Candidates Grind Toward Super Tuesday

The presidential nominations could be decided in the wave of primaries on Tuesday. John Harris of Politico.com sets the scene.

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Big California love for Barack Obama and John McCain this weekend. The Golden State's First Lady and JFK's niece, Maria Shriver, endorsed Senator Obama yesterday while her governator husband stumped for John McCain earlier in the week.

In the LA Times the left coast's largest newspaper endorsed both candidates yesterday. It's first presidential pickings since 1972. And the country's largest Spanish language paper, Los Angeles-based La Opinion also said si to Obama and McCain with its own endorsement.

All this love from the state with the biggest delegate goldmine in tomorrow's 22 state primary blitz, 24 contests in all. It's going to be a big day in election history. Beyond this West Side Story though, Hillary Clinton is barely holding on to the national lead and Mitt Romney has hinted that maybe Huckabee should just bow out.

Super Tuesday, superdelegates, Super Bowl Sunday stumping. John Harris, editor in chief of Politico.com is back on the BPP to give us a rap and a preview in politics. Hey, John.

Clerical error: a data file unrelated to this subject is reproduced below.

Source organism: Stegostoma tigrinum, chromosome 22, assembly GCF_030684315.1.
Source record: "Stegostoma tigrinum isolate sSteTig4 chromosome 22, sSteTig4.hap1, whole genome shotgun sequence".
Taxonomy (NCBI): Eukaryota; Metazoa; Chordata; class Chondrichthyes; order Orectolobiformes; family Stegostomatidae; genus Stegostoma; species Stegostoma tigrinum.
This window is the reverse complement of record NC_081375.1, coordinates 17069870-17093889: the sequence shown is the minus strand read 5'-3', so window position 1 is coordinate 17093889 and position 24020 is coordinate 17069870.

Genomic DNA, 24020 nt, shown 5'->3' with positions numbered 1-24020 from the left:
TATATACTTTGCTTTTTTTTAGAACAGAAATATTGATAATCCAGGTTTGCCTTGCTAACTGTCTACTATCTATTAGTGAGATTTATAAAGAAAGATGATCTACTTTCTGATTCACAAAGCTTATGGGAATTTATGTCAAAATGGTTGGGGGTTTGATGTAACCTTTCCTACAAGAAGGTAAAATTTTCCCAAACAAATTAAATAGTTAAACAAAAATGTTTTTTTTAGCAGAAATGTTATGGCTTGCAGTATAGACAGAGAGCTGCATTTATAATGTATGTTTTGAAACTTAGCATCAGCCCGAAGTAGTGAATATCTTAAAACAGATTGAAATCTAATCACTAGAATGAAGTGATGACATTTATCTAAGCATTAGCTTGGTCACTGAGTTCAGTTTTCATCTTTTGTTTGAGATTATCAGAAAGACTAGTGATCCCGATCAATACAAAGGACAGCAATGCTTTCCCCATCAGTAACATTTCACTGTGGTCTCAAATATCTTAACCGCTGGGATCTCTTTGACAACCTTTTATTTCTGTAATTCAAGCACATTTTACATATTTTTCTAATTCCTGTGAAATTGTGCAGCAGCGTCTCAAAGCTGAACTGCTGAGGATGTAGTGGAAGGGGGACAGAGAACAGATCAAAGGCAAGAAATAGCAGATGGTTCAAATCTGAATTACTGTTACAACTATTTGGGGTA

JOHN HARRIS, (Editor in chief, Politico.com): Good morning.

COLEMAN: Good morning. So these new national polls in the Washington Post and ABC have Clinton and Obama neck-and-neck, 47 percent to 43 percent and the gap's closing in state polls like California. So what happened here to Hillary Clinton's lead?

HARRIS: Well, I mean, clearly we've got a two-person race once John Edwards dropped out and the debate in Los Angeles last week was the first time we saw it on the same the stage. It's now a head-to-head contest. It's between the two of them and so it's not surprising really that that lead would narrow for Hillary Clinton, and once more Barack Obama's big victory it seems like a month ago now but I think it was just a week - in South Carolina - clearly provides a lot of momentum. His candidacy is clearly a serious alternative. Ted Kennedy's endorsement shows that. All those things show that. We have a very clear picture of Hillary Clinton being up, Barack Obama surging but we won't know the magnitude of that surge until tomorrow night.

COLEMAN: I keep hearing people talk about momentum. Historically, how important is momentum?